All in all, as I said, I was very pleased with the outcome, and I even got some people to play my game, so that was really exciting. I hadn’t ever participated or followed LD until now, so I didn’t have any idea what to expect. I honestly didn’t think anyone would even see my game! Thanks to everyone who rated mine. One thing that I regret is that I didn’t have time to rate any games myself. I did play a few, and they were all great. Next time, I want to set aside some time to rate a good number of games.
Hey guys, I’d like to make a status update for my project, Cosmic Heist. I have a few small To-Do items remaining, and it could use some more music (just has menu music right now), but aside from that, the game is finished. It is completely working, and just needs a little more balancing/tweaking/polishing. Once these final few items are dealt with, it will enter beta status, and I can start getting some people testing it!
So, as you might guess, based on this post existing, I am going to try my hand at this whole Ludum Dare thing, finally. I’ve been watching from the sidelines for a little while, and I can’t any longer. I must participate! I am hereby officially declaring my intent to participate in the LD21 competition.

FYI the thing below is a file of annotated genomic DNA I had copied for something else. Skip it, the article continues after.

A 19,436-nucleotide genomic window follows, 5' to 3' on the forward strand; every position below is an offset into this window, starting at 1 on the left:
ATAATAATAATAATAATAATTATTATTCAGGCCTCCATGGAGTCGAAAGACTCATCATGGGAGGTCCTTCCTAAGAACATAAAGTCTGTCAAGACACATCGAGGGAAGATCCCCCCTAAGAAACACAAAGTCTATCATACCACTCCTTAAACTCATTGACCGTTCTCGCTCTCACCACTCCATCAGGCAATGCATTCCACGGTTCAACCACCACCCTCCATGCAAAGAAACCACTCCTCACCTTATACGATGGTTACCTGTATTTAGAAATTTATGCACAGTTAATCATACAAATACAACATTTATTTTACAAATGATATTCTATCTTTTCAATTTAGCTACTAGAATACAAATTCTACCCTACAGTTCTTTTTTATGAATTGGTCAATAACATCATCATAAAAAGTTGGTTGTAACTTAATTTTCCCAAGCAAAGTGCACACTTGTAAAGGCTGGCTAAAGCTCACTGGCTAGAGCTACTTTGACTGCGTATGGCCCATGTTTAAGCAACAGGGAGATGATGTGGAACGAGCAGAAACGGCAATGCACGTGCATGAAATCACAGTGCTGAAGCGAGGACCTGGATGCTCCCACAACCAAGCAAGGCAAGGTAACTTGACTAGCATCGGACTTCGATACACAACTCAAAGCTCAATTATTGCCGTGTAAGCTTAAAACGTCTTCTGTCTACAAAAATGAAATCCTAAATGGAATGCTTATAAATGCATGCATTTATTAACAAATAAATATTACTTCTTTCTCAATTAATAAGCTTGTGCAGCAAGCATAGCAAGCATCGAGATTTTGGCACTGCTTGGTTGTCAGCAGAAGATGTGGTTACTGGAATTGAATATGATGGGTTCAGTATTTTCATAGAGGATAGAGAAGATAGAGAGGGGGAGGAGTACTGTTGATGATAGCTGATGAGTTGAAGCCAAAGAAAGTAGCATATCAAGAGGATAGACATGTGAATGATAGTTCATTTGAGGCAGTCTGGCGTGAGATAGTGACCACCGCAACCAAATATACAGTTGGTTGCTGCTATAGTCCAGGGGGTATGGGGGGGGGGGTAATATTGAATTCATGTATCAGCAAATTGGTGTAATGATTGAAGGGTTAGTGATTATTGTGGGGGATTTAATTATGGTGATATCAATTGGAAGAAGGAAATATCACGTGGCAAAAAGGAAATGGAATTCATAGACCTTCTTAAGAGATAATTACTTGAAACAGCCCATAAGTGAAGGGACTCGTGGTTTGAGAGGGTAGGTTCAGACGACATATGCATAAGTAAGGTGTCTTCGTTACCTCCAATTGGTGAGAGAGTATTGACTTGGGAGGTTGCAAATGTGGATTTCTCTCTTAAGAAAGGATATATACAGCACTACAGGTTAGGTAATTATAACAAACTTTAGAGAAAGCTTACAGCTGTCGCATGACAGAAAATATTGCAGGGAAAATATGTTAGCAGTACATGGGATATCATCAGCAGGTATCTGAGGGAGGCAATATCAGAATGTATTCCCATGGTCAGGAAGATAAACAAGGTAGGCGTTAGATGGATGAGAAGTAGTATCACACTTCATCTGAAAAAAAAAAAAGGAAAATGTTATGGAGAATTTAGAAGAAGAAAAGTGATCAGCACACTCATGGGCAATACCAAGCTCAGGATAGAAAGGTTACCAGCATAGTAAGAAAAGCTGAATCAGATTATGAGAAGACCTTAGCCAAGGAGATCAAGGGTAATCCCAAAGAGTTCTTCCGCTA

It looks like I need to declare upfront my personal code “libraries.” Calling them libraries seems a bit presumptuous, actually. It’s a few little pieces of code (rendering functions, top-level skeleton functions, a couple of pixel manipulation functions, mostly stuff to speed up use of SDL, all in C++), but I suppose all together I can call them the cheese_framework library. That name isn’t taken, I hope. Google actually found something (on Google Code), but it looks like it was deleted. So, cheese_framework, then. Do I need to post this stuff on here or something? I totally can, but I would have to put it all together or something and stick it up. Let me know!
Actually, here is an open source roguelike I whipped up for the 7DRL 2011. You can totally see my masterwork in there. Anyway, still let me know if anyone wants to see more of it.
If you’re still reading, my name is Kevin Wells, and I have a little indie game development company known as Cheese and Bacon Games. Maybe I should have led with that.